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Baby After Vasectomy

Newer Techniques Provide Options For Men

By Michael Lasalandra
Beth Israel Deaconess Medical Center Correspondent

After fathering three children by the age of 23, Douglas Morrill Jr. decided to have a vasectomy. That was 17 years ago. But after divorcing and then falling in love again, he and his new wife began thinking about raising a family of their own. They wondered just how difficult that was going to be.

It turns out that it wasn't as tough as they had feared. Morrill, now 40, had day surgery to reverse his vasectomy and he and his wife, Lisa, had a baby boy two years ago. Today, Lisa is pregnant again.

"That operation turned my whole life around," says Lisa, now 32.

Dr. Abraham Morgentaler, urologist at Beth Israel Deaconess Medical Center who performed the vasectomy reversal, says advances in microsurgery techniques have made vasectomy reversals easier to do and more successful when it comes to their purpose -- allowing couples to have children.

"The vasectomy reversal is much better these days," says Dr. Morgentaler, also director of Men's Health Boston, a urology practice, and associate clinical professor of surgery/urology at Harvard Medical School. "The microsurgical techniques are better. The sutures are better. The microscopes are better. Today, vasectomy reversal is successful in as many as 80 percent of men."

Success in the procedure is determined by whether the man again will have sperm to contribute for a pregnancy. Actual pregnancy rates are somewhat lower, since the fertility status of the woman also comes into play, but are still "greater than 50 percent," according to Dr. Morgentaler.

New technology provides additional options even if the procedure is unsuccessful, or if a couple wishes to try an alternative approach that does not require surgery. This new technology allows extremely low numbers of sperm to be used to achieve a pregnancy.

The technique, called intracytoplasmic sperm injection or ICSI, allows for a single sperm to be extracted from the man and injected into a single egg, with the aid of a high-powered microscope. Once the egg is fertilized in a Petri dish, the pregnancy proceeds as if it were a normal IVF procedure. The technique only requires a few dozen sperm for it to be successful. Before ICSI, millions of sperm were needed for an IVF procedure to work, Dr. Morgentaler says.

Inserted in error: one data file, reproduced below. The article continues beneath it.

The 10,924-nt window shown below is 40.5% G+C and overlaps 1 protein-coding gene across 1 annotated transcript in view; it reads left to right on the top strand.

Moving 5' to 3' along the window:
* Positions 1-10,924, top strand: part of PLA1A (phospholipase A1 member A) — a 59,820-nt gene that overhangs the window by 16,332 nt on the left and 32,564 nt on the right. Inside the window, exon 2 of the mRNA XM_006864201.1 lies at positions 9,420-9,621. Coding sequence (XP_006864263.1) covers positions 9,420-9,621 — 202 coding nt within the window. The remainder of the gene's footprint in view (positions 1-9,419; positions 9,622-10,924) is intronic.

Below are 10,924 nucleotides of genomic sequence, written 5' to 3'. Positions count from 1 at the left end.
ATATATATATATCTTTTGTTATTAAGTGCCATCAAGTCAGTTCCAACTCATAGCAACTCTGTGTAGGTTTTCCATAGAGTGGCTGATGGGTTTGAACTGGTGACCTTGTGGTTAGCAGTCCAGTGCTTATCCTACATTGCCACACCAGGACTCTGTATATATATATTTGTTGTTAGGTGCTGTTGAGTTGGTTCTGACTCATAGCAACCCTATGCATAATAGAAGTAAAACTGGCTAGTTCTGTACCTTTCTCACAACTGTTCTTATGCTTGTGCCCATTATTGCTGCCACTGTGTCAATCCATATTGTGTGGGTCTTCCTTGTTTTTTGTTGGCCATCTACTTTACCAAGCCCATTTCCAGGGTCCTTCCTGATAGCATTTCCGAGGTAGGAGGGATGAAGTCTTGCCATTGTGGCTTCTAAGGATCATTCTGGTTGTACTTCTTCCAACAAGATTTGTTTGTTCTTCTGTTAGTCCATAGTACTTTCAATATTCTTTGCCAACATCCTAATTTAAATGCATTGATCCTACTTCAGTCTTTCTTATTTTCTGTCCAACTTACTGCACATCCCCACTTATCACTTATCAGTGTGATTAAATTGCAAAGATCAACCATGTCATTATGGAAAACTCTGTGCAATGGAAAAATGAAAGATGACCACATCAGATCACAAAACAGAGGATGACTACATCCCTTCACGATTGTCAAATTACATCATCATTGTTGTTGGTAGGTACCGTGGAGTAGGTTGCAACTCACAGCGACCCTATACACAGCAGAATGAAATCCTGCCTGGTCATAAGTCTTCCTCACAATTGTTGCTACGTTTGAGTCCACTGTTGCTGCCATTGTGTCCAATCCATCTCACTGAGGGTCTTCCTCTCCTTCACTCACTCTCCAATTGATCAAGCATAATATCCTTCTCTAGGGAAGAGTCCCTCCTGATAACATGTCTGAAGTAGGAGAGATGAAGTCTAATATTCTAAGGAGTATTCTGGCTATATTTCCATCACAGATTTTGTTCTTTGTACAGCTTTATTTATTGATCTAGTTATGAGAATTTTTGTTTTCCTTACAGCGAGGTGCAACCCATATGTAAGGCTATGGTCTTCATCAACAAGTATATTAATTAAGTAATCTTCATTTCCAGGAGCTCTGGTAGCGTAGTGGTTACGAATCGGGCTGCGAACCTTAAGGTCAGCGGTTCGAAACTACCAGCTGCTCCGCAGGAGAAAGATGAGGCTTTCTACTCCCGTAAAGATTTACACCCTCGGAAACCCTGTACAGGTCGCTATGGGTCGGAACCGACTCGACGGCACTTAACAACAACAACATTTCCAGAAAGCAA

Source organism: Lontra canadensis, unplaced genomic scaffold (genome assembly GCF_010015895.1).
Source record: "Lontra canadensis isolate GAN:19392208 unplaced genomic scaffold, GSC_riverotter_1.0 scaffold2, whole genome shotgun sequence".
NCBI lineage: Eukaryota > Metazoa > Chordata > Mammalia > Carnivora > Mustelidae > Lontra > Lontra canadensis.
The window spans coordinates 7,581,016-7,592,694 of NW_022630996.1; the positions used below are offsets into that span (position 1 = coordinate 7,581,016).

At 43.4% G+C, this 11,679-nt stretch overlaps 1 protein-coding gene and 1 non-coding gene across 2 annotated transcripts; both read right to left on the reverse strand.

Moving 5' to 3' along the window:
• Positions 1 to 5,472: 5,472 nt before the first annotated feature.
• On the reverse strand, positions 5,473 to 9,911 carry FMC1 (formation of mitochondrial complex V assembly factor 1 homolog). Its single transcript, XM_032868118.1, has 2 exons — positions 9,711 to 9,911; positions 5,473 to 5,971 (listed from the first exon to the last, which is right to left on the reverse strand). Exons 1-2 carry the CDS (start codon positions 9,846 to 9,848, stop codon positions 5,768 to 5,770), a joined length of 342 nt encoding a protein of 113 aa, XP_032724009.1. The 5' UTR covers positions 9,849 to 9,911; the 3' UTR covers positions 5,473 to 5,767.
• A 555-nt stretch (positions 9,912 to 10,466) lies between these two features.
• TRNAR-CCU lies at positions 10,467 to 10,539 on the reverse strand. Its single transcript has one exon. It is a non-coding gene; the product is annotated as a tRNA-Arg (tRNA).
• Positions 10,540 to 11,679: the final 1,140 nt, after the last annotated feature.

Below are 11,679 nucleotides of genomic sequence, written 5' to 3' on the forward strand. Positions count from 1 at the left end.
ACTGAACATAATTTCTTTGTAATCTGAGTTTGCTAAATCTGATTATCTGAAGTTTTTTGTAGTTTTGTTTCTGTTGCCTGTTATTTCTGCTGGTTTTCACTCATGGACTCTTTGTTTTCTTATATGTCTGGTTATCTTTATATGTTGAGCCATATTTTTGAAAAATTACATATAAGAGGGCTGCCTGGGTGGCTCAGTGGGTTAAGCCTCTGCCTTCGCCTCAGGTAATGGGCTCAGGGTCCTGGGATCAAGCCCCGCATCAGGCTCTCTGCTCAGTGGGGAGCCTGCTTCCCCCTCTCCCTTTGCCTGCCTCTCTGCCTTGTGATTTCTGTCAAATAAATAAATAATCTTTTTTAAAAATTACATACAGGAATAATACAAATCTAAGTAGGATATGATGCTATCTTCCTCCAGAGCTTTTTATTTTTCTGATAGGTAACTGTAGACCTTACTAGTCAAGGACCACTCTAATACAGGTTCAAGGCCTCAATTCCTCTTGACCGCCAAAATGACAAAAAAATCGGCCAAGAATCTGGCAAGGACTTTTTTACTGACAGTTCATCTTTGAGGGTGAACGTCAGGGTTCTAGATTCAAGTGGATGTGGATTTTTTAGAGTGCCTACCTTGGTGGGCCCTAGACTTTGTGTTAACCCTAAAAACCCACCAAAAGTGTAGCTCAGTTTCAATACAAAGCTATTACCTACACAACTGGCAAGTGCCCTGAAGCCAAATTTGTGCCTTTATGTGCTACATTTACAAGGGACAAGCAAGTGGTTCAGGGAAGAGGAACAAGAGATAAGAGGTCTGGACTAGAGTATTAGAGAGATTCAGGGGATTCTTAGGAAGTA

If a man who has had his vasectomy reversed is unable to produce enough sperm to impregnate a woman during intercourse, ICSI can be tried later. Or the surgeon can extract sperm using ICSI at the same time of the vasectomy, freezing it for later use in IVF if necessary. Another option is for a man to simply opt for ICSI in the first place rather than undergo the reversal procedure.

"It can be done as a backup or instead of a reversal," says Dr. Morgentaler. "The bottom line is that if you've had a vasectomy, you can still have a family."

Having the reversal surgery and then getting pregnant through intercourse is probably the easiest, least expensive path, since repeated IVF tries are not required. That is how the Morrills did it. The operation itself is an outpatient procedure.

"I was a little sore, but I drove home the same day," says Morrill, who lives in Holyoke and works for the DPW.

Dr. Morgentaler had told the couple he could extract sperm for ICSI at the same time as he was doing the reversal, but informed Lisa during the operation that it was going so well that he was confident they could get pregnant naturally. "He asked me if I wanted him to take some sperm and freeze it, but that it was looking really good, so I said I'd take my chances," she says.

After the operation, it took the couple a year, but they got pregnant and had a baby boy, Braydon, in 2005. Another baby is due in May.

"I thank Dr. Morgentaler all the time," Lisa says. "I've sent him several thank you notes. I sent him one after I got pregnant the first time and another one after my son was born. I just recently sent him another one telling him I got pregnant again. He made my family."

Above content provided by Beth Israel Deaconess Medical Center. For advice about your medical care, consult your doctor.

Posted October 2008